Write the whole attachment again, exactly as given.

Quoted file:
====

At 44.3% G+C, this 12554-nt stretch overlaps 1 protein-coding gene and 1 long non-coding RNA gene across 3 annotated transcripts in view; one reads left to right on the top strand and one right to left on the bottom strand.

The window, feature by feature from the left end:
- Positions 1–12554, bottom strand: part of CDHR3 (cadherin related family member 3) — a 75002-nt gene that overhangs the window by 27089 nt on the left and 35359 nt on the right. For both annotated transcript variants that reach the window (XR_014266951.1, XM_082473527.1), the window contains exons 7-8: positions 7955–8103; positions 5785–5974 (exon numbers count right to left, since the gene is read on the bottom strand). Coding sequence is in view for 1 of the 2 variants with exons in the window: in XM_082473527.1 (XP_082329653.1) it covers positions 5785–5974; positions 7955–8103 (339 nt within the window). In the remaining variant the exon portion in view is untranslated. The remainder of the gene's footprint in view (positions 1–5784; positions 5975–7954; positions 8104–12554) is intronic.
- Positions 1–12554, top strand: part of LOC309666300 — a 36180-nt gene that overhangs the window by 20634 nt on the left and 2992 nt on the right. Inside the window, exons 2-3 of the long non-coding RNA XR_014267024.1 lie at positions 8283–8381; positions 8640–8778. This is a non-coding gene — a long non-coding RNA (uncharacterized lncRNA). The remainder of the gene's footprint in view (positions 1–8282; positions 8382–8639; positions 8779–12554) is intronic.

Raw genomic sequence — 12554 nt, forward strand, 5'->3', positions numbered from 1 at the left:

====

At 44.3% G+C, this 12554-nt stretch overlaps 1 protein-coding gene and 1 long non-coding RNA gene across 3 annotated transcripts in view; one reads left to right on the top strand and one right to left on the bottom strand.

The window, feature by feature from the left end:
- Positions 1–12554, bottom strand: part of CDHR3 (cadherin related family member 3) — a 75002-nt gene that overhangs the window by 27089 nt on the left and 35359 nt on the right. For both annotated transcript variants that reach the window (XR_014266951.1, XM_082473527.1), the window contains exons 7-8: positions 7955–8103; positions 5785–5974 (exon numbers count right to left, since the gene is read on the bottom strand). Coding sequence is in view for 1 of the 2 variants with exons in the window: in XM_082473527.1 (XP_082329653.1) it covers positions 5785–5974; positions 7955–8103 (339 nt within the window). In the remaining variant the exon portion in view is untranslated. The remainder of the gene's footprint in view (positions 1–5784; positions 5975–7954; positions 8104–12554) is intronic.
- Positions 1–12554, top strand: part of LOC309666300 — a 36180-nt gene that overhangs the window by 20634 nt on the left and 2992 nt on the right. Inside the window, exons 2-3 of the long non-coding RNA XR_014267024.1 lie at positions 8283–8381; positions 8640–8778. This is a non-coding gene — a long non-coding RNA (uncharacterized lncRNA). The remainder of the gene's footprint in view (positions 1–8282; positions 8382–8639; positions 8779–12554) is intronic.

Raw genomic sequence — 12554 nt, forward strand, 5'->3', positions numbered from 1 at the left: